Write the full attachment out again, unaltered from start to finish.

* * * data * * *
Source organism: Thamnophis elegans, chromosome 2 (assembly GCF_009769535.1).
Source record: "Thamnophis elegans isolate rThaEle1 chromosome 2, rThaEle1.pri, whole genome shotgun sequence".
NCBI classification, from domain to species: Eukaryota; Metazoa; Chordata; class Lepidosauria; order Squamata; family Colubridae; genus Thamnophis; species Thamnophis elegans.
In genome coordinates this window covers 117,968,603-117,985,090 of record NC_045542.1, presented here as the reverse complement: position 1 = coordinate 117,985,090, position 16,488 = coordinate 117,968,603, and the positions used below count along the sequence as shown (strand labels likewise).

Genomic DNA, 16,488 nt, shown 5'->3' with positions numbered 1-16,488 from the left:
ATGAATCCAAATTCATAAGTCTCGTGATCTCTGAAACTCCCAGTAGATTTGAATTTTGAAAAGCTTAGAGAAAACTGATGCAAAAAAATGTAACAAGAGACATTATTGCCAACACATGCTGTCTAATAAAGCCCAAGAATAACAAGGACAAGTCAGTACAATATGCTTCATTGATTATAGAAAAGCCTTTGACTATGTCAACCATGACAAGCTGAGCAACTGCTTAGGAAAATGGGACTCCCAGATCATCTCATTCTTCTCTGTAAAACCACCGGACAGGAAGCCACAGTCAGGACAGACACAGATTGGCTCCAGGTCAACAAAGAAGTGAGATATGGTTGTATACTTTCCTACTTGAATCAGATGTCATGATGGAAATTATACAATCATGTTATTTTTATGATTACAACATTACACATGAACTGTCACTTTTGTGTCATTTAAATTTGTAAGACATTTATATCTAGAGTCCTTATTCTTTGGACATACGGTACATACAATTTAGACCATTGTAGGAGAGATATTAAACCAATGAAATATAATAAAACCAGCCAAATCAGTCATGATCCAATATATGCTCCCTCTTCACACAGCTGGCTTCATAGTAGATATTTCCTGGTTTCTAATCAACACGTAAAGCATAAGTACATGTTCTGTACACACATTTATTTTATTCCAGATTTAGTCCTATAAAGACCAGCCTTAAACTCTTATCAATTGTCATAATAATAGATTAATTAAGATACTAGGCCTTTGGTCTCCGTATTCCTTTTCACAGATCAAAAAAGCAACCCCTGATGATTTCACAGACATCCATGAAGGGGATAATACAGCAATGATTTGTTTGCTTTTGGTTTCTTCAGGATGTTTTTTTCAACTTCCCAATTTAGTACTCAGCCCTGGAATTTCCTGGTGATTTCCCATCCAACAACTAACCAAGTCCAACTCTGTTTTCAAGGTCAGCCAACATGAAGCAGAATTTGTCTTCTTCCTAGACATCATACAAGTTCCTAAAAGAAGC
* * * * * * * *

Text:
Source organism: Thamnophis elegans, chromosome 2 (assembly GCF_009769535.1).
Source record: "Thamnophis elegans isolate rThaEle1 chromosome 2, rThaEle1.pri, whole genome shotgun sequence".
NCBI classification, from domain to species: Eukaryota; Metazoa; Chordata; class Lepidosauria; order Squamata; family Colubridae; genus Thamnophis; species Thamnophis elegans.
In genome coordinates this window covers 117,968,603-117,985,090 of record NC_045542.1, presented here as the reverse complement: position 1 = coordinate 117,985,090, position 16,488 = coordinate 117,968,603, and the positions used below count along the sequence as shown (strand labels likewise).

Genomic DNA, 16,488 nt, shown 5'->3' with positions numbered 1-16,488 from the left:
ATGAATCCAAATTCATAAGTCTCGTGATCTCTGAAACTCCCAGTAGATTTGAATTTTGAAAAGCTTAGAGAAAACTGATGCAAAAAAATGTAACAAGAGACATTATTGCCAACACATGCTGTCTAATAAAGCCCAAGAATAACAAGGACAAGTCAGTACAATATGCTTCATTGATTATAGAAAAGCCTTTGACTATGTCAACCATGACAAGCTGAGCAACTGCTTAGGAAAATGGGACTCCCAGATCATCTCATTCTTCTCTGTAAAACCACCGGACAGGAAGCCACAGTCAGGACAGACACAGATTGGCTCCAGGTCAACAAAGAAGTGAGATATGGTTGTATACTTTCCTACTTGAATCAGATGTCATGATGGAAATTATACAATCATGTTATTTTTATGATTACAACATTACACATGAACTGTCACTTTTGTGTCATTTAAATTTGTAAGACATTTATATCTAGAGTCCTTATTCTTTGGACATACGGTACATACAATTTAGACCATTGTAGGAGAGATATTAAACCAATGAAATATAATAAAACCAGCCAAATCAGTCATGATCCAATATATGCTCCCTCTTCACACAGCTGGCTTCATAGTAGATATTTCCTGGTTTCTAATCAACACGTAAAGCATAAGTACATGTTCTGTACACACATTTATTTTATTCCAGATTTAGTCCTATAAAGACCAGCCTTAAACTCTTATCAATTGTCATAATAATAGATTAATTAAGATACTAGGCCTTTGGTCTCCGTATTCCTTTTCACAGATCAAAAAAGCAACCCCTGATGATTTCACAGACATCCATGAAGGGGATAATACAGCAATGATTTGTTTGCTTTTGGTTTCTTCAGGATGTTTTTTTCAACTTCCCAATTTAGTACTCAGCCCTGGAATTTCCTGGTGATTTCCCATCCAACAACTAACCAAGTCCAACTCTGTTTTCAAGGTCAGCCAACATGAAGCAGAATTTGTCTTCTTCCTAGACATCATACAAGTTCCTAAAAGAAGC